How to Get Your Cloth-Diapered Baby to Poop, Part 2

How to Get Your Cloth-Diapered Baby to Poop, Part 1

Have you weaned that baby yet?

It’s Valentine’s Day, and Snarky Mamma would love to share something with you that she holds very dear to her heart: nursing her toddler.

So, in the spirit of the lovely folks who brought you Have you had that baby yet?, Snarky Mamma is proud to present her own little website about breastfeeding a toddler. Feel free to direct anyone inquiring about whether you’re still nursing to check it out.

Have you weaned that baby yet?

Then, check out these posts about the benefits of breastfeeding a toddler (or older baby):

How to Throw a Gluten-Free First Birthday Party in Winter

Some mamas would start this post by saying they can’t believe how fast the first year went and they can’t believe their baby is already one. Yes, I feel that way, too, but I’ll save you the schmaltz.

Except for this. Just look!


This post is about how we celebrated our baby’s first birthday just a few days before Christmas without it feeling like an extension of the winter holiday season.

The party was held in Tiny Apartment Land during the lunch hour on a cold December day, so the food had to be warm, filling, and easy to eat. And gluten-free.

The decorations needed to be reusable. As little waste as possible, please. And not wintry or Christmasy. So down came the snowflakes and stockings.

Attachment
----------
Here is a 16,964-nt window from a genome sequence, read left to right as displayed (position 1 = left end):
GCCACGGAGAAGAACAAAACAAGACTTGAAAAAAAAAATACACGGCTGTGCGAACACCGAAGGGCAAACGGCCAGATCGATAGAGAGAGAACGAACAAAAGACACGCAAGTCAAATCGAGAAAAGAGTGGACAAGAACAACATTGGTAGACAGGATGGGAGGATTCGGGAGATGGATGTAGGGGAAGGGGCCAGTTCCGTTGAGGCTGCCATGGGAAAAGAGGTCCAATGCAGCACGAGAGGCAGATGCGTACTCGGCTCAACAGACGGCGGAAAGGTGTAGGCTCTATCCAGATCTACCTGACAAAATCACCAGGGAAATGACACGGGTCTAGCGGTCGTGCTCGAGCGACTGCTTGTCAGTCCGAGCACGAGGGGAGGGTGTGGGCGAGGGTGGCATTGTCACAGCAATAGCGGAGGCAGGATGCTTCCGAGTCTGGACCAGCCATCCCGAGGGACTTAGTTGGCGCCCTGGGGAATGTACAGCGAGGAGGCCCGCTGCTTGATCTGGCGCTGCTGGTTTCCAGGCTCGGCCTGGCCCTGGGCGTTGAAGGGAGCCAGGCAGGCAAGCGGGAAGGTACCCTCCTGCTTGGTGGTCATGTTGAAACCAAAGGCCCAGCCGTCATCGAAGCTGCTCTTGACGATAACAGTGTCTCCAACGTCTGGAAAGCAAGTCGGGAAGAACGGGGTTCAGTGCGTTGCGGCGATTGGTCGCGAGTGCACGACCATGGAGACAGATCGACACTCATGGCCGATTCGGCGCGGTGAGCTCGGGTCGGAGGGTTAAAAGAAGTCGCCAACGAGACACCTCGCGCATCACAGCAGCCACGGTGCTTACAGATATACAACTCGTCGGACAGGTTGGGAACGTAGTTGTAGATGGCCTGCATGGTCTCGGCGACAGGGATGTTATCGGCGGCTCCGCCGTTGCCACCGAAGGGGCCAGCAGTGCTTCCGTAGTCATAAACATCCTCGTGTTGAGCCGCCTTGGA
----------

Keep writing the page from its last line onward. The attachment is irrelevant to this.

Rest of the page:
On my first trip to the party store, I found my inspiration: these cheery cupcake liners with polka dots in robin’s egg blue, apple green, golden yellow, and pumpkin orange.


Armed with a distinct color story, I felt like maybe I could pull off a non-Christmasy party three days before Christmas.

A special new wreath on the front door featuring felt flowers in the party’s colors. (It’s the same base I’m using now for the Valentine’s Day wreath. I wrapped a straw wreath in super fuzzy white yarn and made felt rosettes to match the party’s color story.)


A special book for guests to sign (Dr. Seuss’s Happy Birthday to You!). We are a bookish sort of family, so what better way to commemorate the first anniversary of our little bookworm’s hatching?

Paper lanterns & robin’s egg blue tableware (disposable, sadly) – but the lanterns were later repurposed to nursery decor.



Name bunting above the birthday girl’s high chair. (I Photoshopped out her name here, for privacy, but you can see the colors that each letter came in.)


Cupcake toppers featuring the birthday’s girl mugshot.


The menu
Sauceless Swedish meatballs (made with gluten-free bread crumbs).

A variety of roll-ups (black beans with roasted red pepper hummus, ham with brie, and turkey with guacamole) all on gluten-free tortillas.

Fresh fruit and veggie trays.

Corn tortilla chips with salsa.

Cupcakes (made with Bob’s Red Mill vanilla cake mix) with buttercream frosting. Yes, even the Bambina got to eat one. She later threw most of it back up. After months of breastmilk spit-up, I had happily forgotten what real barf smelled like. I’ll take sour milk anyday.


Keeping it waste-less (not quite waste-free)
The invitations were sent via email.

The paper lanterns, bunting, and flowers on the wreath became nursery decorations. (Is it called a nursery when the little girl who sleeps there isn’t technically a baby anymore? She is still nursing, but we do that all over the place…)

Leftover food was shared at the very-extended-family Christmas dinner the next day and unopened packages of the disposable tableware were returned to the store.